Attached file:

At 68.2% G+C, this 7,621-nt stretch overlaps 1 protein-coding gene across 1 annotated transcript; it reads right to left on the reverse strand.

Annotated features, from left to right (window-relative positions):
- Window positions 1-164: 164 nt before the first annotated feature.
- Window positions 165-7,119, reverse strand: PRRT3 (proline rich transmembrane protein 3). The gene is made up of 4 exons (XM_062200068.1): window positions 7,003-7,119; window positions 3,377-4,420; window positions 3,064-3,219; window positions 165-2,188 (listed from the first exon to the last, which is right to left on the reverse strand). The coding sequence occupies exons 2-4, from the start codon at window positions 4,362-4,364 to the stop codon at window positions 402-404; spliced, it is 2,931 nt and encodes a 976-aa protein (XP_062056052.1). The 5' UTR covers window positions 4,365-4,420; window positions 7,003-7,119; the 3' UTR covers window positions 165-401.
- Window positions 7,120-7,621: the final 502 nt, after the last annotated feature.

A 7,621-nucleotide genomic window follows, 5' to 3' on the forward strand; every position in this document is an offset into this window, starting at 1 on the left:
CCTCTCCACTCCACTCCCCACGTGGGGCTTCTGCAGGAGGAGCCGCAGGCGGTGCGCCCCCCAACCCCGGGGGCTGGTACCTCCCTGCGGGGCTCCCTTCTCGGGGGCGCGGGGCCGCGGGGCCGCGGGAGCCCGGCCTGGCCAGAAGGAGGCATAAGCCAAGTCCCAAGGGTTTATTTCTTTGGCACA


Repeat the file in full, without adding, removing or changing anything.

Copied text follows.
At 68.2% G+C, this 7,621-nt stretch overlaps 1 protein-coding gene across 1 annotated transcript; it reads right to left on the reverse strand.

Annotated features, from left to right (window-relative positions):
- Window positions 1-164: 164 nt before the first annotated feature.
- Window positions 165-7,119, reverse strand: PRRT3 (proline rich transmembrane protein 3). The gene is made up of 4 exons (XM_062200068.1): window positions 7,003-7,119; window positions 3,377-4,420; window positions 3,064-3,219; window positions 165-2,188 (listed from the first exon to the last, which is right to left on the reverse strand). The coding sequence occupies exons 2-4, from the start codon at window positions 4,362-4,364 to the stop codon at window positions 402-404; spliced, it is 2,931 nt and encodes a 976-aa protein (XP_062056052.1). The 5' UTR covers window positions 4,365-4,420; window positions 7,003-7,119; the 3' UTR covers window positions 165-401.
- Window positions 7,120-7,621: the final 502 nt, after the last annotated feature.

A 7,621-nucleotide genomic window follows, 5' to 3' on the forward strand; every position in this document is an offset into this window, starting at 1 on the left:
CCTCTCCACTCCACTCCCCACGTGGGGCTTCTGCAGGAGGAGCCGCAGGCGGTGCGCCCCCCAACCCCGGGGGCTGGTACCTCCCTGCGGGGCTCCCTTCTCGGGGGCGCGGGGCCGCGGGGCCGCGGGAGCCCGGCCTGGCCAGAAGGAGGCATAAGCCAAGTCCCAAGGGTTTATTTCTTTGGCACA